Commissions provide compass for change

Knight Commission on Trust, Media and Democracy represents long tradition of high profile commissions concerned with media

In November 2017 at the New York Public Library, members of the Knight Commission on Trust, Media and Democracy met to begin listening, debating and thinking about the crisis in trust we are facing. And a year later, they met at the same location, a public library devoted to learning, to put finishing touches on the final report and recommendations that the Aspen Institute, which has been running the effort, will release in early 2019.

Why a commission and why now? The urgency of the crisis in trust in the media, and the damage that does to democracy, has been well documented over the course of the year here.

Members of the Knight Commission on Trust, Media and Democracy, New York Public Library, October 2018. Credit: The Aspen Institute.

But why a commission?

Organizing a commission of citizens or officials to investigate, analyze and report on thorny problems plaguing society is a longstanding tradition in American democratic culture. Think of the 9–11 Commission, which found failures in the national security agencies to prevent terrorist attacks. Or consider the Financial Crisis Inquiry Commission, which studied the causes of the 2008 financial breakdown.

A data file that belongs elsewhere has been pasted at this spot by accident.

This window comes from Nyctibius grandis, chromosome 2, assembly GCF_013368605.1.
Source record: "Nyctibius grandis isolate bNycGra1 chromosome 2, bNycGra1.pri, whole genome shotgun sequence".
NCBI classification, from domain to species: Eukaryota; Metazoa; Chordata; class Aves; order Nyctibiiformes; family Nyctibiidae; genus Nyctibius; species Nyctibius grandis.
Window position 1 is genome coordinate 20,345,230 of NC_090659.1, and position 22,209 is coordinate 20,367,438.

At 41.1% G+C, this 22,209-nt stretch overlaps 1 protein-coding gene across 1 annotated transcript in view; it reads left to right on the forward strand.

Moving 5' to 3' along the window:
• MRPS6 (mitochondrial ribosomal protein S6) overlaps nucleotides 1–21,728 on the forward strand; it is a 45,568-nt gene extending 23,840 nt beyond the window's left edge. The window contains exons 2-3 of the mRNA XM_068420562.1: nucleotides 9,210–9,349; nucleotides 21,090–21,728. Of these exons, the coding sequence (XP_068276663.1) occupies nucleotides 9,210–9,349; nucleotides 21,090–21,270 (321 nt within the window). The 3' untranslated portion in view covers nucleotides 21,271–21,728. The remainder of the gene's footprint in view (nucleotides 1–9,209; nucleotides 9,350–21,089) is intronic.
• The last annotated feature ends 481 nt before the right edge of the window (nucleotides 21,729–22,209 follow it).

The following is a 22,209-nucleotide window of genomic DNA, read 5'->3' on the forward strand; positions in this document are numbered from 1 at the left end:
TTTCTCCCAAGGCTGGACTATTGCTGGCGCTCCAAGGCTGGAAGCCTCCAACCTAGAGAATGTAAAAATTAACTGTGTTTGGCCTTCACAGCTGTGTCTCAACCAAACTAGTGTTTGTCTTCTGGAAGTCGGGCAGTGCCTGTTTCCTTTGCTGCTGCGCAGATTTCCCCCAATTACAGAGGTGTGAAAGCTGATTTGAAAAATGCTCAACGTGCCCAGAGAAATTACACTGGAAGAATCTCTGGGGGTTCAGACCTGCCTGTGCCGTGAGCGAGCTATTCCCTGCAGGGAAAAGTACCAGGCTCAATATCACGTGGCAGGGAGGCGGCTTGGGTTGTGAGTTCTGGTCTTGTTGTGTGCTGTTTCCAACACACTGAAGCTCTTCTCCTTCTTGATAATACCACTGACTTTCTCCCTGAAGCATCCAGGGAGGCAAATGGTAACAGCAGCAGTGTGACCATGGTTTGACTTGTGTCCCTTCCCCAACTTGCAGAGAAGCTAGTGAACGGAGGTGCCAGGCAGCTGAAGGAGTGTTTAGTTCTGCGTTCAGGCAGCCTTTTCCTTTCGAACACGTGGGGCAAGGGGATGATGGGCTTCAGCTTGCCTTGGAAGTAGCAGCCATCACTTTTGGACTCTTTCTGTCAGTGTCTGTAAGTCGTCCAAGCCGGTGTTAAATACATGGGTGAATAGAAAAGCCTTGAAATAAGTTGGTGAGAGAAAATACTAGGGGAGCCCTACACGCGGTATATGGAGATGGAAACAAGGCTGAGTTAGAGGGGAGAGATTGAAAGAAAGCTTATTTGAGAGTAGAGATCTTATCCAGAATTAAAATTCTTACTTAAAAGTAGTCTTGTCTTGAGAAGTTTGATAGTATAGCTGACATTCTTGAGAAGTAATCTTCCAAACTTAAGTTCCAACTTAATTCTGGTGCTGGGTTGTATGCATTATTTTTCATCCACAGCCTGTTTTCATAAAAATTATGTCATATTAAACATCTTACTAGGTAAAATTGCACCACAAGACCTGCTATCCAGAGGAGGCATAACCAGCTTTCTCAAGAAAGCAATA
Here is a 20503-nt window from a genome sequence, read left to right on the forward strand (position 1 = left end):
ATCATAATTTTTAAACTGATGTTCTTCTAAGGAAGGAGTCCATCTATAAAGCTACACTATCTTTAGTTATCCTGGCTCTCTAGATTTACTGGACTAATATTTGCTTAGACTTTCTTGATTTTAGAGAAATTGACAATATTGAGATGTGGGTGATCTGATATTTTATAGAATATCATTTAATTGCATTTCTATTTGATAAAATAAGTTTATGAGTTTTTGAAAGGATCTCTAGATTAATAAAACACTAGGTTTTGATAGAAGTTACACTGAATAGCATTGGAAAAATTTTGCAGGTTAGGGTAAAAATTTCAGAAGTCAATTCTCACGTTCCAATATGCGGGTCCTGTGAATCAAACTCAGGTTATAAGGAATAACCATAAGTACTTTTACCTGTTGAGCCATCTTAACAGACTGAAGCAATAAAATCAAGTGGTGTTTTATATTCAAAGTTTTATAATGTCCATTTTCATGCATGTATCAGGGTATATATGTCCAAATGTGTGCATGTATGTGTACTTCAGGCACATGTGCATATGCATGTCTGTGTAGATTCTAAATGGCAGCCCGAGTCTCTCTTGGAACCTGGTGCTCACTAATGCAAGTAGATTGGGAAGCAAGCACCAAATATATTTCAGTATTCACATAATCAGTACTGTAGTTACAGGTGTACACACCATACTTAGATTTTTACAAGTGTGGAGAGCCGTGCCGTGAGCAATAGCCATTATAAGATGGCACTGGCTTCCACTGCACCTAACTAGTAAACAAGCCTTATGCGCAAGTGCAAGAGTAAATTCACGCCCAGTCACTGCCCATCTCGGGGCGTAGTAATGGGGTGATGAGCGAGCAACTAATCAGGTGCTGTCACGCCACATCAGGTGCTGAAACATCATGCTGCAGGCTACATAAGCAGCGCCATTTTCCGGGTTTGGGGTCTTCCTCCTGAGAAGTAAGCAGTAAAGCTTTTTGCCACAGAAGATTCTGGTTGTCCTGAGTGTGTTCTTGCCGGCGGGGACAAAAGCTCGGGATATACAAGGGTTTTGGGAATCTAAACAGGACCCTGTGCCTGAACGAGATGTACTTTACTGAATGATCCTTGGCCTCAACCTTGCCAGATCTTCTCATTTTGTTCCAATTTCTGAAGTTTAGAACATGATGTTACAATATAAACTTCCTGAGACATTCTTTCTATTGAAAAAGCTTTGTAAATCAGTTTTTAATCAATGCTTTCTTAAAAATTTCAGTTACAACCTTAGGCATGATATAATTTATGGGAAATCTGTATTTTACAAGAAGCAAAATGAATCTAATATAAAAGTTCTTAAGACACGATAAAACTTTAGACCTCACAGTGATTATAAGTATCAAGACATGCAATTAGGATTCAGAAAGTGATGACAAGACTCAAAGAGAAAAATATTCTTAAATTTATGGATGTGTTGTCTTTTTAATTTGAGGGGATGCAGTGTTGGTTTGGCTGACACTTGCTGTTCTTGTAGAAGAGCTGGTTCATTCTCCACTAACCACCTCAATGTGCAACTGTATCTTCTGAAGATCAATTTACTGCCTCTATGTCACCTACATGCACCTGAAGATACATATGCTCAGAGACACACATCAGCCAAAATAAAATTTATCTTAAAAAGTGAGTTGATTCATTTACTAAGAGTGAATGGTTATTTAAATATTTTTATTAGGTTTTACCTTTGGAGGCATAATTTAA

At their best, commissions can explain past failures with an eye on influencing the future. Alberto Ibargüen, president of the Knight Foundation, often describes this as providing a “compass, not a roadmap.” A commission can explore problems and point to a future direction, but it’s up to citizens and leaders to figure out the details and forge the path forward.

The Knight Commission on Trust, Media and Democracy joins several high profile commissions over time that have interrogated the role of the media in democracy. Here are some of the most influential:

1947: The Hutchins Commission, aka the Commission on Freedom of the Press, launched during World War II, when concerns were widespread about the spread of political propaganda as well as sensationalist reporting. The Commission’s report endorsed the concept that the media has a “social responsibility,” and that to avoid government censorship and remain free, it must embrace that concept. While there was some pushback from news organizations, the report “gave the press a face-saving way to meet some of the criticism sent its way,” wrote Margaret A. Blanchard in 1977 monograph. “Although many press leaders found fault with the Commission and its report, the overall theme of increased press “responsibility” was hard to avoid.”

The Hutchins Commission, chaired by Robert Hutchins. Credit: University of Chicago Photographic Archive, apf1–05439, Special Collections Research Center, University of Chicago Library.

1967: The Carnegie Commission on Educational Television, in “Public Television: A Program for Action,” recommended the development of an educational television system to meet needs not met by by the broadcast industry: “a well-financed and well-directed educational television system, substantially larger and far more pervasive and effective than that which now exists in the United States, must be brought into being if the full needs of the American public are to be served.” President Lyndon Johnson embraced the findings of the report, and Congress followed: the Public Broadcasting Act of 1967 created a national system of public television.